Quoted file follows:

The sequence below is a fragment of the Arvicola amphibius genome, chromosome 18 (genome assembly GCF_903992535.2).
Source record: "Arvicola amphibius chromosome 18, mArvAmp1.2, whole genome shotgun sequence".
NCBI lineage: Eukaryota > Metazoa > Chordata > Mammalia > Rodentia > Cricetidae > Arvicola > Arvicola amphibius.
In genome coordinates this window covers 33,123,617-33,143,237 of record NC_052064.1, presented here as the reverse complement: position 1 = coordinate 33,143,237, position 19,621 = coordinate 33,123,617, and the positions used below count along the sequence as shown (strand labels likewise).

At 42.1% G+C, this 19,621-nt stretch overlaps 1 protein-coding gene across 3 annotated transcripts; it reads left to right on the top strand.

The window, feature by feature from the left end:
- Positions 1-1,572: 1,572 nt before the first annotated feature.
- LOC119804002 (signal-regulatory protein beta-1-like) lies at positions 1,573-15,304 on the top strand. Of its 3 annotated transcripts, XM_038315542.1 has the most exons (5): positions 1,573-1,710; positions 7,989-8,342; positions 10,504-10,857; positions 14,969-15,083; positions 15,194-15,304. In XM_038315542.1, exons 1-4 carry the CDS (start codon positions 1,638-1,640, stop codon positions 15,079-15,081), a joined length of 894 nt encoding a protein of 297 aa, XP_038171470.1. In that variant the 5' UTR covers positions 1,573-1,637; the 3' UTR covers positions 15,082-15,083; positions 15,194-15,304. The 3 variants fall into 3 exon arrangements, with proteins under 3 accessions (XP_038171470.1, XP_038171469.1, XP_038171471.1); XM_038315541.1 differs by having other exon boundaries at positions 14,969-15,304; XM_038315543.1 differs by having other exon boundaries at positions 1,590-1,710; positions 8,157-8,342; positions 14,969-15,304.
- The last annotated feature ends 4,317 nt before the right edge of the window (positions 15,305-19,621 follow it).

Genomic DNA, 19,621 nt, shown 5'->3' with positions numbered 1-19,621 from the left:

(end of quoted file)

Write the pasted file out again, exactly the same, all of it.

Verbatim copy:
The sequence below is a fragment of the Arvicola amphibius genome, chromosome 18 (genome assembly GCF_903992535.2).
Source record: "Arvicola amphibius chromosome 18, mArvAmp1.2, whole genome shotgun sequence".
NCBI lineage: Eukaryota > Metazoa > Chordata > Mammalia > Rodentia > Cricetidae > Arvicola > Arvicola amphibius.
In genome coordinates this window covers 33,123,617-33,143,237 of record NC_052064.1, presented here as the reverse complement: position 1 = coordinate 33,143,237, position 19,621 = coordinate 33,123,617, and the positions used below count along the sequence as shown (strand labels likewise).

At 42.1% G+C, this 19,621-nt stretch overlaps 1 protein-coding gene across 3 annotated transcripts; it reads left to right on the top strand.

The window, feature by feature from the left end:
- Positions 1-1,572: 1,572 nt before the first annotated feature.
- LOC119804002 (signal-regulatory protein beta-1-like) lies at positions 1,573-15,304 on the top strand. Of its 3 annotated transcripts, XM_038315542.1 has the most exons (5): positions 1,573-1,710; positions 7,989-8,342; positions 10,504-10,857; positions 14,969-15,083; positions 15,194-15,304. In XM_038315542.1, exons 1-4 carry the CDS (start codon positions 1,638-1,640, stop codon positions 15,079-15,081), a joined length of 894 nt encoding a protein of 297 aa, XP_038171470.1. In that variant the 5' UTR covers positions 1,573-1,637; the 3' UTR covers positions 15,082-15,083; positions 15,194-15,304. The 3 variants fall into 3 exon arrangements, with proteins under 3 accessions (XP_038171470.1, XP_038171469.1, XP_038171471.1); XM_038315541.1 differs by having other exon boundaries at positions 14,969-15,304; XM_038315543.1 differs by having other exon boundaries at positions 1,590-1,710; positions 8,157-8,342; positions 14,969-15,304.
- The last annotated feature ends 4,317 nt before the right edge of the window (positions 15,305-19,621 follow it).

Genomic DNA, 19,621 nt, shown 5'->3' with positions numbered 1-19,621 from the left: